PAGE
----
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Methods Enzymol. 2008;440:157-76. doi: 10.1016/S0076-6879(07)00809-9.

S-nitrosothiol assays that avoid the use of iodine.

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Department of Pediatrics, University of Virginia School of Medicine, Charlottesville, Virginia, USA.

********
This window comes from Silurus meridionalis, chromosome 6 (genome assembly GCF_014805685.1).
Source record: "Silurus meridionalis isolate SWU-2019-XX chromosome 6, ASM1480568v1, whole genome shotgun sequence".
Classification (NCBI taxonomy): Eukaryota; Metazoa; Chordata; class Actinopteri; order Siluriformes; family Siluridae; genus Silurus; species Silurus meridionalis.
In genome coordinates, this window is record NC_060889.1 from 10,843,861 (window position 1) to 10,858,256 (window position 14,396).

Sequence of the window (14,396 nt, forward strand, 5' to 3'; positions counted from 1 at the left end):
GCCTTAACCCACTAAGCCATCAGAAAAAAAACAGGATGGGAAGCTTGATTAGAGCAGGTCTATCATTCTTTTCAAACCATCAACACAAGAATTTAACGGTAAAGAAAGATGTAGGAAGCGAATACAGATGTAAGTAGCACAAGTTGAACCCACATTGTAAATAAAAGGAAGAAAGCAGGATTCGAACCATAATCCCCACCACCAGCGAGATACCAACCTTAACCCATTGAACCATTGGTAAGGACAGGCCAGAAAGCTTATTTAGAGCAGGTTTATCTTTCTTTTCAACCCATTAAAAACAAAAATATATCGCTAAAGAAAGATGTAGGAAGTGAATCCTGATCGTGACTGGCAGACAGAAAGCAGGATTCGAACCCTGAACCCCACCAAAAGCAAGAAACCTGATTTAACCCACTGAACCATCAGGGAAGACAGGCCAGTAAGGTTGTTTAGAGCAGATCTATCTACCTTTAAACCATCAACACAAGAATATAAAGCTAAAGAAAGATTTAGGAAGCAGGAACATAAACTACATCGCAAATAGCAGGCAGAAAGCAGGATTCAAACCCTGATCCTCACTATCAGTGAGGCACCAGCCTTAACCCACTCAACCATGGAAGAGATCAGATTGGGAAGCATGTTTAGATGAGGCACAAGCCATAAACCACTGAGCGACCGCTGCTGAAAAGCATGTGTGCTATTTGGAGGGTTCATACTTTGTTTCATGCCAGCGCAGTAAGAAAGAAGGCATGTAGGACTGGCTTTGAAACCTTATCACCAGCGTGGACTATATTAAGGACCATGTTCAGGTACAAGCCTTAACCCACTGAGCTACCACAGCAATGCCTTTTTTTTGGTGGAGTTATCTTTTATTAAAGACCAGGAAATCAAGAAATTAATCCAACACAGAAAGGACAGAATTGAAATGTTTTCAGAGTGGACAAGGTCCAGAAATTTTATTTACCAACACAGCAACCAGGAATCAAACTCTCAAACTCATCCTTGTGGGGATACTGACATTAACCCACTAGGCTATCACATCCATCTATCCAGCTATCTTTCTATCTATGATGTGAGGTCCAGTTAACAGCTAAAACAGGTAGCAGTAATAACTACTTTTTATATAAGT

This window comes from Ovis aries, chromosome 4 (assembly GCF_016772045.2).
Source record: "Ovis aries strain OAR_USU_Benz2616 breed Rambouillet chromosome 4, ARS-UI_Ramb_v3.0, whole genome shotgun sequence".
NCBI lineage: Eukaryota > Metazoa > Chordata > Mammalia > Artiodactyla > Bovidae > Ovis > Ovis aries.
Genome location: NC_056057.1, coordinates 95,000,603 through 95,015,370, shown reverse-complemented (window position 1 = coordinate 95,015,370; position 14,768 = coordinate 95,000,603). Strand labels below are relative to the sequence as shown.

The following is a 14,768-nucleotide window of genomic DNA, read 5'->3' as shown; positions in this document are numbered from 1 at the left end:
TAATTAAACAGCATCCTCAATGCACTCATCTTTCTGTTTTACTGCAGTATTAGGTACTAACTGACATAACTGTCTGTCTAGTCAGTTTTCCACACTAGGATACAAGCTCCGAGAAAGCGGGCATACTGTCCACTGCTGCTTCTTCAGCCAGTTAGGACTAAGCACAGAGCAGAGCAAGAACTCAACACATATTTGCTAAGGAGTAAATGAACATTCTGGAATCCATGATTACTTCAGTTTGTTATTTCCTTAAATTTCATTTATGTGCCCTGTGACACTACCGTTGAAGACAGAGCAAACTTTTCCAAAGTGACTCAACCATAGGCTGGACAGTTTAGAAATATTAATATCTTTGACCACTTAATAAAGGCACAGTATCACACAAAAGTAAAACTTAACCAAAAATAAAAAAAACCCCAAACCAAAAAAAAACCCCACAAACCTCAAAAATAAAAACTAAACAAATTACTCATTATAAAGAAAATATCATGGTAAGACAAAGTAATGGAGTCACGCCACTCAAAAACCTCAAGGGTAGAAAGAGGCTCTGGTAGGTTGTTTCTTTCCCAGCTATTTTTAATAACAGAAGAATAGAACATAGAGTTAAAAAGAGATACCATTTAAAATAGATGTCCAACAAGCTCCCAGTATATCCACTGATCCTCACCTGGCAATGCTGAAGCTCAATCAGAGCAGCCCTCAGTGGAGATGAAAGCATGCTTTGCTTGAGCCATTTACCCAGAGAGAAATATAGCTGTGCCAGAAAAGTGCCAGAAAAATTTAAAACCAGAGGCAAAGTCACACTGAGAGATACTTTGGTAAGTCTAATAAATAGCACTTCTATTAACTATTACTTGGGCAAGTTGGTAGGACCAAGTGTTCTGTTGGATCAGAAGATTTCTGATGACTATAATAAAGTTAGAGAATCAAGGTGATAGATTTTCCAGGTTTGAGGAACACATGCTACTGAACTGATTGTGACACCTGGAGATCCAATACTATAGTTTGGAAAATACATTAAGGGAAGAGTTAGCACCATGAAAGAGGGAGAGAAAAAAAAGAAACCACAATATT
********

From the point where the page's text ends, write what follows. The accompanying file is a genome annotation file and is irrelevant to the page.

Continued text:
S-Nitrosylation is a ubiquitous signaling process in biological systems. Research regarding this signaling has been hampered, however, by assays that lack sensitivity and specificity. In particular, iodine-based assays for S-nitrosothiols (1) produce nitrosyliodide, a potent nitrosating agent that can be lost to reactions in the biological sample being studied; (2) require pretreatment of biological samples with several reagents that react with proteins, artifactually forming or breaking S-NO bonds before the assay; and (3) are not sensitive or specific for nitrogen oxides in biological samples, reporting a wide range of different concentrations and falsely reporting NO-modified proteins, to be nitrite. These data, therefore, suggest that iodine-based assays should never be used for biological S-nitrosothiols. There are other assays that provide reasonably sensitive and accurate data regarding biological S-nitrosothiols, including assays based on mass spectrometry, spectrophotometry, chemiluminescence, fluorescence, and immunostaining. Each assay, however, has limitations and should be quantitatively complemented by separate assays. Continued improvement in assays will facilitate improved understanding of S-nitrosylation signaling.

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